Dec. 17 - The Lord calls us even in our wilderness

July 29, 2019 at 12:37 p.m.

The Word

We are not a people who live in the wilderness. The hustle and bustle of Central Jersey keeps us deeply attuned to the rhythm of urban life. Even in the farming communities of our state urban amenities are never far away. Most of us have little or no experience of the wilderness that is envisioned in the Gospel passage this weekend.

The wilderness played a significant but often unnoticed role in the ministry of Jesus. It was to the wilderness where he goes after his Baptism while he prepares for the beginning of his public ministry. While Jesus preached primarily along the sea and in the cities, the wilderness was never far away either geographically or in the underlying message of his teaching.

John the Baptizer identifies himself with the Old Testament prophetic voice crying out in the wilderness. This might evoke images of a man on the fringes, which is how John seems to be presented in the Gospels. But a man on the fringe is not invisible to those in the center. In Israel the vast wilderness encroaches upon the lush farmland in very stark ways. The wilderness is ever-present.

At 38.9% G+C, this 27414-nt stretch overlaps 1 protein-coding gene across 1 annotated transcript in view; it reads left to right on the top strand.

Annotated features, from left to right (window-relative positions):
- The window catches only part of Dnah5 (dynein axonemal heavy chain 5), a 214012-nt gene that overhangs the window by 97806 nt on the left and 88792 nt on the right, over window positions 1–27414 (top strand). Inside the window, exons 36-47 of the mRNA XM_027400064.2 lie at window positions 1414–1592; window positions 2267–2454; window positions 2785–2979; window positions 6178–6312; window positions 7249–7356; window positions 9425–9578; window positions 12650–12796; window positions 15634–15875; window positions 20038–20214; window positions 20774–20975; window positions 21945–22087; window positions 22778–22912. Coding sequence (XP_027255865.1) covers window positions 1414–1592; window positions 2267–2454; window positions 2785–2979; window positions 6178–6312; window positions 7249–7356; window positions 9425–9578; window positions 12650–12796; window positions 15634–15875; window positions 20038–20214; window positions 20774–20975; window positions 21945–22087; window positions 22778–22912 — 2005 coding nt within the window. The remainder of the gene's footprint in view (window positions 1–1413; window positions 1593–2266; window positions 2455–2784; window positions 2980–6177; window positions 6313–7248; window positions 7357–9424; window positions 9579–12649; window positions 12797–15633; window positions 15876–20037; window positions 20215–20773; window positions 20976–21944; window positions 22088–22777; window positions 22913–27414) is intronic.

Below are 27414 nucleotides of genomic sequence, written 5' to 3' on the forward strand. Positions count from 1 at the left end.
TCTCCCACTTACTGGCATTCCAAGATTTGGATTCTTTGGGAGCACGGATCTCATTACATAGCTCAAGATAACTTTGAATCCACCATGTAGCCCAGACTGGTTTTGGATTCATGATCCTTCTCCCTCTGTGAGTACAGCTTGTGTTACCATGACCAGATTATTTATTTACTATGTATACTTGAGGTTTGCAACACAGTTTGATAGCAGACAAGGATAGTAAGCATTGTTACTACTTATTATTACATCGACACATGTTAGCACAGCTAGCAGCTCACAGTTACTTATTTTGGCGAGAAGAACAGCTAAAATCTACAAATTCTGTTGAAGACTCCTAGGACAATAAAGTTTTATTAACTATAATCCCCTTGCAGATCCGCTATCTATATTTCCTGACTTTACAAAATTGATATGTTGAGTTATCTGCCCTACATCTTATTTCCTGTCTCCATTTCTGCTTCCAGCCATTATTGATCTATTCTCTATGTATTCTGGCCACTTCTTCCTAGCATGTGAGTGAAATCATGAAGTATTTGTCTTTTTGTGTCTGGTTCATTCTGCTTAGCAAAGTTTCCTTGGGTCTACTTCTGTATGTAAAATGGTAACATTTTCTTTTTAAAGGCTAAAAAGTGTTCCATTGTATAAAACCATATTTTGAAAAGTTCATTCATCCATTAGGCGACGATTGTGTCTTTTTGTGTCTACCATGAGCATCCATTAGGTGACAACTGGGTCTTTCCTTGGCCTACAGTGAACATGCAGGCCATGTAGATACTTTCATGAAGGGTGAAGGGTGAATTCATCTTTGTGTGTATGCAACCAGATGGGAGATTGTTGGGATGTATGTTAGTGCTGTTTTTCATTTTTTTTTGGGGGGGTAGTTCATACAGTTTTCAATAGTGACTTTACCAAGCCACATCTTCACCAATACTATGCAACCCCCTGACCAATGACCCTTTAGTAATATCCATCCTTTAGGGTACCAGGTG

When we think of wilderness of course we think principally of the eternal world. We sense the landscapes and know the differences between the various terrain formations around us. We can even sense the natural lights of the night sky that provide us with an intuitive sense of orientation in the darkness. Yet, sadly, for most of us this wilderness is not external but rather interior. There is starkness and an emptiness within that blinds us even to the lushness and beauty of the world around us.

As we look around us and perhaps even with ourselves, there is a great deal of psychological, emotional, and spiritual wilderness. Some people are searching for answers to life’s questions and challenges. Many do not know where to turn or how to really begin to get answers. Using an online search engine cannot solve this life problem.

There are other people who, in their search, have abandoned the tradition and faith that would offer them meaning and purpose had they been prepared to rest with it and to be watchful and waiting. Instead they go off in many directions, often heading in ways that are potentially destructive, while finding no satisfaction.